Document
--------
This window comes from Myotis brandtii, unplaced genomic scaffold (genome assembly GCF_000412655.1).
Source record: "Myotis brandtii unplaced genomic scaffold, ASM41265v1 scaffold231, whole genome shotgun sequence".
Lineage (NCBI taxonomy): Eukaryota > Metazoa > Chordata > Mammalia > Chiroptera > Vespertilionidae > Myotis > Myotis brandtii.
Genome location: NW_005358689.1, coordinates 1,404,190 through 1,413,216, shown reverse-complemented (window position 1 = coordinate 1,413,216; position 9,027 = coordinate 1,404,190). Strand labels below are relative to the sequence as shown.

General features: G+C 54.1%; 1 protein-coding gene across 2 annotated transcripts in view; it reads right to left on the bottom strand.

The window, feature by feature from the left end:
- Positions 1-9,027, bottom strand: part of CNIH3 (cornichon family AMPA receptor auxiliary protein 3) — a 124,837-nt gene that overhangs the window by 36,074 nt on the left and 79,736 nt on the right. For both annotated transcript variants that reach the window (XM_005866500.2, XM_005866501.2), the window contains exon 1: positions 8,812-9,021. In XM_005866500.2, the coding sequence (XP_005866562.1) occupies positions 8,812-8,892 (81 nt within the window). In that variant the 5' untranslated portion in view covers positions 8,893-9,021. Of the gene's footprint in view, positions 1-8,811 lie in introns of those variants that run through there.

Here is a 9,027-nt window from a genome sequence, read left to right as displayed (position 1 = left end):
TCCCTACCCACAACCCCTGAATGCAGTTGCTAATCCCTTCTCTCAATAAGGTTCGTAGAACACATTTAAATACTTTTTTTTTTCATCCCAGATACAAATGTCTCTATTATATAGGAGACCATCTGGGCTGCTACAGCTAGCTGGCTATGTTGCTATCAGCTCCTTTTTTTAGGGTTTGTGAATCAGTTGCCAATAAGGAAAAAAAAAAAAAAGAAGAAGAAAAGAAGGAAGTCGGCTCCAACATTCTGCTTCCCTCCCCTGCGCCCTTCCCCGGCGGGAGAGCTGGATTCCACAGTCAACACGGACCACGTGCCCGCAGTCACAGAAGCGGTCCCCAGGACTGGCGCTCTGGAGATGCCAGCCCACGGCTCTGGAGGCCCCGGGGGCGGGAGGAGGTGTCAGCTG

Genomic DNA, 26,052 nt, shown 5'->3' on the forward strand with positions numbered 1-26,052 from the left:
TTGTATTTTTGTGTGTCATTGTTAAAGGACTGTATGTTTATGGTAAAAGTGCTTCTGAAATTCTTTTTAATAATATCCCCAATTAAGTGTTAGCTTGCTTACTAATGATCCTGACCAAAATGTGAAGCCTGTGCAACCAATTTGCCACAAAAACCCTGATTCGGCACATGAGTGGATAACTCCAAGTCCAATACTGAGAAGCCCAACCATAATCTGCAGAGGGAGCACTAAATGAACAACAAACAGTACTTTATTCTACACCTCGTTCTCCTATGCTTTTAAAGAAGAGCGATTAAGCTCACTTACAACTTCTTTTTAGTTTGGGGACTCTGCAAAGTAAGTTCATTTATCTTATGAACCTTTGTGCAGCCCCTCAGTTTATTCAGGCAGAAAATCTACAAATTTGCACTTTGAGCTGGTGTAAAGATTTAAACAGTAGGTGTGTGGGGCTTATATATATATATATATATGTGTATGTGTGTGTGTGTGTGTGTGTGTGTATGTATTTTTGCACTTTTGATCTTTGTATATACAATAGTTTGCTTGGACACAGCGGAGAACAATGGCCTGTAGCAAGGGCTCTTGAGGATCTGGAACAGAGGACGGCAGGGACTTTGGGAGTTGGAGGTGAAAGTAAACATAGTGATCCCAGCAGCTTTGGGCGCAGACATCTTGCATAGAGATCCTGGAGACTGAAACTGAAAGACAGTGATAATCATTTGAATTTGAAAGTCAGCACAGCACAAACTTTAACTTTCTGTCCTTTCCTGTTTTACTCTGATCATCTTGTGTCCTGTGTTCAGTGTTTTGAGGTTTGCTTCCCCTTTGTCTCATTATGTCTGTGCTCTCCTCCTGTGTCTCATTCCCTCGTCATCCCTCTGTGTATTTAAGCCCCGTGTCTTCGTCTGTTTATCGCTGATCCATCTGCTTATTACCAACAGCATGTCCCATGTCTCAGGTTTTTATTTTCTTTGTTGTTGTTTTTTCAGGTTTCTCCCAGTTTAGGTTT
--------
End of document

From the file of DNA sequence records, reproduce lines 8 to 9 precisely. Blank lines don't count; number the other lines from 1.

Here is a 9,027-nt window from a genome sequence, read left to right as displayed (position 1 = left end):
TCCCTACCCACAACCCCTGAATGCAGTTGCTAATCCCTTCTCTCAATAAGGTTCGTAGAACACATTTAAATACTTTTTTTTTTCATCCCAGATACAAATGTCTCTATTATATAGGAGACCATCTGGGCTGCTACAGCTAGCTGGCTATGTTGCTATCAGCTCCTTTTTTTAGGGTTTGTGAATCAGTTGCCAATAAGGAAAAAAAAAAAAAAGAAGAAGAAAAGAAGGAAGTCGGCTCCAACATTCTGCTTCCCTCCCCTGCGCCCTTCCCCGGCGGGAGAGCTGGATTCCACAGTCAACACGGACCACGTGCCCGCAGTCACAGAAGCGGTCCCCAGGACTGGCGCTCTGGAGATGCCAGCCCACGGCTCTGGAGGCCCCGGGGGCGGGAGGAGGTGTCAGCTG